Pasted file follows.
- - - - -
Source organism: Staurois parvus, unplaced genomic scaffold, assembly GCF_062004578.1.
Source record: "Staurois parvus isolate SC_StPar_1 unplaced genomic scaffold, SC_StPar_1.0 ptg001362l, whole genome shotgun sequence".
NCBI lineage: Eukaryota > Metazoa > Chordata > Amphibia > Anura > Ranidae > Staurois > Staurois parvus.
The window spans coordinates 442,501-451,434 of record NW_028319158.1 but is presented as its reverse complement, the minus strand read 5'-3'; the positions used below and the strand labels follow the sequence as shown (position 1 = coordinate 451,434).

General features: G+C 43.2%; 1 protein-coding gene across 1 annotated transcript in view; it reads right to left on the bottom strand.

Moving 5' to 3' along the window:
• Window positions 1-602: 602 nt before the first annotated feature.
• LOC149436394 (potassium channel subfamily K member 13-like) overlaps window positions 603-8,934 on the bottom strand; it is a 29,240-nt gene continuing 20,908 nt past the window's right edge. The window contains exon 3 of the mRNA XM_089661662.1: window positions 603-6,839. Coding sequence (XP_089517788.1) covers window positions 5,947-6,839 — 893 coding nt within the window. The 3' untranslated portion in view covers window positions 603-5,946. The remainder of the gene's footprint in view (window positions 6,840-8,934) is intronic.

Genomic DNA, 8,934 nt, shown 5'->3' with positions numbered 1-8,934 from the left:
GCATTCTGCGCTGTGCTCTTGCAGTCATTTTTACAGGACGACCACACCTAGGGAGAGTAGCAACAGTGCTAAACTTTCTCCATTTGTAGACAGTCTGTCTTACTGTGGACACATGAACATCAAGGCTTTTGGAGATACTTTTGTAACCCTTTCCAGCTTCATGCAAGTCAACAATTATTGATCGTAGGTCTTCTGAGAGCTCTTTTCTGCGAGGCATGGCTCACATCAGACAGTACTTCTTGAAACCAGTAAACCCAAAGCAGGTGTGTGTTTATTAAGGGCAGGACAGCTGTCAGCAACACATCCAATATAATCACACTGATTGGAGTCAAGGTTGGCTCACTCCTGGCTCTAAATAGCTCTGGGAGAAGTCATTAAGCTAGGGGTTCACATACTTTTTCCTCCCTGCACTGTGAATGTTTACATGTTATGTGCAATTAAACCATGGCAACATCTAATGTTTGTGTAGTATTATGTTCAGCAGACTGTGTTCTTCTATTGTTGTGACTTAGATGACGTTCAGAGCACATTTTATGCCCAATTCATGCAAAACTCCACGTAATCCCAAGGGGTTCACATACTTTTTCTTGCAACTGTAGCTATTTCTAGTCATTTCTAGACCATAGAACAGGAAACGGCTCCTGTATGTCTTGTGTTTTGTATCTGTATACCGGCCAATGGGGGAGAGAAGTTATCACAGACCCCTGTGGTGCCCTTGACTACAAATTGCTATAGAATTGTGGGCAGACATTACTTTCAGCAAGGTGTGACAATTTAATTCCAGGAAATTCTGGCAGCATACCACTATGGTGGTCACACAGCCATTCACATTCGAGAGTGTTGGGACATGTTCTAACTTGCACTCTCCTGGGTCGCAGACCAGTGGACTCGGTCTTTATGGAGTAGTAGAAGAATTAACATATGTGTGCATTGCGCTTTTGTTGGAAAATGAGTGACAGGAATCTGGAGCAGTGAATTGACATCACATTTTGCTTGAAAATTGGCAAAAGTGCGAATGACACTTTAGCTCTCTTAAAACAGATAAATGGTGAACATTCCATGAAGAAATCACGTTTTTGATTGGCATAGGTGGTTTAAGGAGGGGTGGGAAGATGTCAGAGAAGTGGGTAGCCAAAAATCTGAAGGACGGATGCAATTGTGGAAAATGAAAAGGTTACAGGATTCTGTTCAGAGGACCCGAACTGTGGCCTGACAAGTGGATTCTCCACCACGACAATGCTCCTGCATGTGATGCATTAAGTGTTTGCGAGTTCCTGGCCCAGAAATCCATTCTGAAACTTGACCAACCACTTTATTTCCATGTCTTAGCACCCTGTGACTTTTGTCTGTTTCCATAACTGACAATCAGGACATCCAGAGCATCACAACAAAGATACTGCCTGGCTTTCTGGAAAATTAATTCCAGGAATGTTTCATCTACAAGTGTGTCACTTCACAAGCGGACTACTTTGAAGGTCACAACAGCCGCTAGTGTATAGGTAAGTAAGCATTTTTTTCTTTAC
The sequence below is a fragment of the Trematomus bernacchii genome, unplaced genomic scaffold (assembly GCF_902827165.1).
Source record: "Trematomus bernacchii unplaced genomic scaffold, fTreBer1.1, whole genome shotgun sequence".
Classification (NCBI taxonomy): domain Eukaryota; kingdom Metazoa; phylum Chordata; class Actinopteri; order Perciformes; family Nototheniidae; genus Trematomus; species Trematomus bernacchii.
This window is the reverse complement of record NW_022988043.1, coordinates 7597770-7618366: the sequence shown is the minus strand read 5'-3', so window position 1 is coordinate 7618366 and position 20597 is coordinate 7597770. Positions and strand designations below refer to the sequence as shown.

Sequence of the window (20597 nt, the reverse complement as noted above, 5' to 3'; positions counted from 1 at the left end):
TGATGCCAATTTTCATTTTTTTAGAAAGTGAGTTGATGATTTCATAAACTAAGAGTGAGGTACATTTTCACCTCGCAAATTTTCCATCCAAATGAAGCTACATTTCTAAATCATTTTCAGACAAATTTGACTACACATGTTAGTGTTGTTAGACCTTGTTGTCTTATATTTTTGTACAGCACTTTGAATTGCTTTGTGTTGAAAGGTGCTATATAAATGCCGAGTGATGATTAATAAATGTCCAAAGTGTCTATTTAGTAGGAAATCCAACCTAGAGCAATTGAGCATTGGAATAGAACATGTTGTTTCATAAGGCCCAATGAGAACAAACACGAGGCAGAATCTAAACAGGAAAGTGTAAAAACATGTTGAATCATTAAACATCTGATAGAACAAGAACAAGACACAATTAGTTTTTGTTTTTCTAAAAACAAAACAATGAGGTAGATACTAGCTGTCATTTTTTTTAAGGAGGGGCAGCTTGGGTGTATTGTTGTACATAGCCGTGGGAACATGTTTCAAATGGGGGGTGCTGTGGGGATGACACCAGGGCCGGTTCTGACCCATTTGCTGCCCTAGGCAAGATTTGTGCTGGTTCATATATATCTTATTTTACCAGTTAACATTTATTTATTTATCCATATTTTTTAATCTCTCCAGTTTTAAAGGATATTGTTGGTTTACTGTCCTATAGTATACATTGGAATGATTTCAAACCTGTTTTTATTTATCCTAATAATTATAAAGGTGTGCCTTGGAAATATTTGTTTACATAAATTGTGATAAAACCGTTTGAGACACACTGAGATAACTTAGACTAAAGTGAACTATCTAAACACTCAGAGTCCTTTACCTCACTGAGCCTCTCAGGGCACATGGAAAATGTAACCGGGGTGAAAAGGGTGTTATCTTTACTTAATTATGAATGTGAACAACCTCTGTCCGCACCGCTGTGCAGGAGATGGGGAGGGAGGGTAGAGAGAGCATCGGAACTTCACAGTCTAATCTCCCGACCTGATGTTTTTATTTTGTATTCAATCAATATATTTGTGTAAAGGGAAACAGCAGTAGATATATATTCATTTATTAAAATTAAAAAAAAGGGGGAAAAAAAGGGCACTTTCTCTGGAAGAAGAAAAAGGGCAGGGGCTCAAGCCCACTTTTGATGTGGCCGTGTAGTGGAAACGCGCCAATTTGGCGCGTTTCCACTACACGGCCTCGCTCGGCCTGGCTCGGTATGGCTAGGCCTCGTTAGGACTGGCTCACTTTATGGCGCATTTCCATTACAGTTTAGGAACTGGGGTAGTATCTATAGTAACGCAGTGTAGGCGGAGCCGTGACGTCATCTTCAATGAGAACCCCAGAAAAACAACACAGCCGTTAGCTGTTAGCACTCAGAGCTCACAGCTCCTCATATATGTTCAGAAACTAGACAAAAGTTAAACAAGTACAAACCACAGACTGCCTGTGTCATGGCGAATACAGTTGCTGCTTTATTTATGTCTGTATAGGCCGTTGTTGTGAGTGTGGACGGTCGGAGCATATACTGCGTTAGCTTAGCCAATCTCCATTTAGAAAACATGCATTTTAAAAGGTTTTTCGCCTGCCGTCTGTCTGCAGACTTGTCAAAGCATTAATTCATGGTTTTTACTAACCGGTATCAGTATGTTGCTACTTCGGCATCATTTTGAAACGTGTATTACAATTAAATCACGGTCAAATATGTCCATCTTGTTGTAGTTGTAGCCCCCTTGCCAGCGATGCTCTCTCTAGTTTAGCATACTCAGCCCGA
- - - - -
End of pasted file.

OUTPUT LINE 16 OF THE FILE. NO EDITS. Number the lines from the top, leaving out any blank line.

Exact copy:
TGATGCCAATTTTCATTTTTTTAGAAAGTGAGTTGATGATTTCATAAACTAAGAGTGAGGTACATTTTCACCTCGCAAATTTTCCATCCAAATGAAGCTACATTTCTAAATCATTTTCAGACAAATTTGACTACACATGTTAGTGTTGTTAGACCTTGTTGTCTTATATTTTTGTACAGCACTTTGAATTGCTTTGTGTTGAAAGGTGCTATATAAATGCCGAGTGATGATTAATAAATGTCCAAAGTGTCTATTTAGTAGGAAATCCAACCTAGAGCAATTGAGCATTGGAATAGAACATGTTGTTTCATAAGGCCCAATGAGAACAAACACGAGGCAGAATCTAAACAGGAAAGTGTAAAAACATGTTGAATCATTAAACATCTGATAGAACAAGAACAAGACACAATTAGTTTTTGTTTTTCTAAAAACAAAACAATGAGGTAGATACTAGCTGTCATTTTTTTTAAGGAGGGGCAGCTTGGGTGTATTGTTGTACATAGCCGTGGGAACATGTTTCAAATGGGGGGTGCTGTGGGGATGACACCAGGGCCGGTTCTGACCCATTTGCTGCCCTAGGCAAGATTTGTGCTGGTTCATATATATCTTATTTTACCAGTTAACATTTATTTATTTATCCATATTTTTTAATCTCTCCAGTTTTAAAGGATATTGTTGGTTTACTGTCCTATAGTATACATTGGAATGATTTCAAACCTGTTTTTATTTATCCTAATAATTATAAAGGTGTGCCTTGGAAATATTTGTTTACATAAATTGTGATAAAACCGTTTGAGACACACTGAGATAACTTAGACTAAAGTGAACTATCTAAACACTCAGAGTCCTTTACCTCACTGAGCCTCTCAGGGCACATGGAAAATGTAACCGGGGTGAAAAGGGTGTTATCTTTACTTAATTATGAATGTGAACAACCTCTGTCCGCACCGCTGTGCAGGAGATGGGGAGGGAGGGTAGAGAGAGCATCGGAACTTCACAGTCTAATCTCCCGACCTGATGTTTTTATTTTGTATTCAATCAATATATTTGTGTAAAGGGAAACAGCAGTAGATATATATTCATTTATTAAAATTAAAAAAAAGGGGGAAAAAAAGGGCACTTTCTCTGGAAGAAGAAAAAGGGCAGGGGCTCAAGCCCACTTTTGATGTGGCCGTGTAGTGGAAACGCGCCAATTTGGCGCGTTTCCACTACACGGCCTCGCTCGGCCTGGCTCGGTATGGCTAGGCCTCGTTAGGACTGGCTCACTTTATGGCGCATTTCCATTACAGTTTAGGAACTGGGGTAGTATCTATAGTAACGCAGTGTAGGCGGAGCCGTGACGTCATCTTCAATGAGAACCCCAGAAAAACAACACAGCCGTTAGCTGTTAGCACTCAGAGCTCACAGCTCCTCATATATGTTCAGAAACTAGACAAAAGTTAAACAAGTACAAACCACAGACTGCCTGTGTCATGGCGAATACAGTTGCTGCTTTATTTATGTCTGTATAGGCCGTTGTTGTGAGTGTGGACGGTCGGAGCATATACTGCGTTAGCTTAGCCAATCTCCATTTAGAAAACATGCATTTTAAAAGGTTTTTCGCCTGCCGTCTGTCTGCAGACTTGTCAAAGCATTAATTCATGGTTTTTACTAACCGGTATCAGTATGTTGCTACTTCGGCATCATTTTGAAACGTGTATTACAATTAAATCACGGTCAAATATGTCCATCTTGTTGTAGTTGTAGCCCCCTTGCCAGCGATGCTCTCTCTAGTTTAGCATACTCAGCCCGA